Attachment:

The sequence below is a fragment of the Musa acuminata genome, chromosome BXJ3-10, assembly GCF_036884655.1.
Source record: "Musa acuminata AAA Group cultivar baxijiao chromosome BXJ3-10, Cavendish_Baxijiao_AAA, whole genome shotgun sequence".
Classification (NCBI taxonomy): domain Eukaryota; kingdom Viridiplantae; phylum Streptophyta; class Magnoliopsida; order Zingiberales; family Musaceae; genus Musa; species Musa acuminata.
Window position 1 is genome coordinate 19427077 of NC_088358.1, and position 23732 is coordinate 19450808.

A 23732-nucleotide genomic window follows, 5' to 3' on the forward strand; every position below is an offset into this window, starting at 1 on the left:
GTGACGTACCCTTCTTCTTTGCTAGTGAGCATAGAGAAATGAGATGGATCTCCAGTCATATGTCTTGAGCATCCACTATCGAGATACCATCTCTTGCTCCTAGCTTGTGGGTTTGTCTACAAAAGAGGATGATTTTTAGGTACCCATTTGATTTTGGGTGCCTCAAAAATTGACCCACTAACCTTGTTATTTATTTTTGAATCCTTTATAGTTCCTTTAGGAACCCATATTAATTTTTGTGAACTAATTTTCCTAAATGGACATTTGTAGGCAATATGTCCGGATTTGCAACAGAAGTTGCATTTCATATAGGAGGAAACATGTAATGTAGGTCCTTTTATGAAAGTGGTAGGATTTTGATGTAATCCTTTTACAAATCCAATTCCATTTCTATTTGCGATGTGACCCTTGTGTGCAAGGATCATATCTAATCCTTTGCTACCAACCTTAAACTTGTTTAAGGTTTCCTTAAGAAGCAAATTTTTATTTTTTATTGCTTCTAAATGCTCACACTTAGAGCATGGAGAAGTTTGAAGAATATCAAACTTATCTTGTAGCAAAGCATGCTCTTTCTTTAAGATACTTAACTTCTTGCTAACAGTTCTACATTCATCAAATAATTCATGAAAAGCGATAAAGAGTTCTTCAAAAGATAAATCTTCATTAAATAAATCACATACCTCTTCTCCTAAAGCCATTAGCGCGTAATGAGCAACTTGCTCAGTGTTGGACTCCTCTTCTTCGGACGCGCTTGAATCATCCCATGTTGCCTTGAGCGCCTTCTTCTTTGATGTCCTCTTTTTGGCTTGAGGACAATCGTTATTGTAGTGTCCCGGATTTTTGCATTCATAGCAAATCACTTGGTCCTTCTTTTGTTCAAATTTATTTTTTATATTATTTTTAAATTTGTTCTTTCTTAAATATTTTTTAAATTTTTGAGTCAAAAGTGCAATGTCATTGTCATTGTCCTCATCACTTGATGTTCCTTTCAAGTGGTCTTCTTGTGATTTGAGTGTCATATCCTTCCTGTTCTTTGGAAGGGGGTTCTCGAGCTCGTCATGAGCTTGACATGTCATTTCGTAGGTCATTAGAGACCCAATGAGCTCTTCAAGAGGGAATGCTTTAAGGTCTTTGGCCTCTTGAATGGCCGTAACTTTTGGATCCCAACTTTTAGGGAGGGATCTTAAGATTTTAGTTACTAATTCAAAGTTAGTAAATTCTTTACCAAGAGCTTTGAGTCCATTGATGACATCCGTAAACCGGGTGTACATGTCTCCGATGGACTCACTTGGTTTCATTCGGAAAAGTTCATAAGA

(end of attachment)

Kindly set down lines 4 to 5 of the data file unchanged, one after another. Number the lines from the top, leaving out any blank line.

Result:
Window position 1 is genome coordinate 19427077 of NC_088358.1, and position 23732 is coordinate 19450808.

A 23732-nucleotide genomic window follows, 5' to 3' on the forward strand; every position below is an offset into this window, starting at 1 on the left: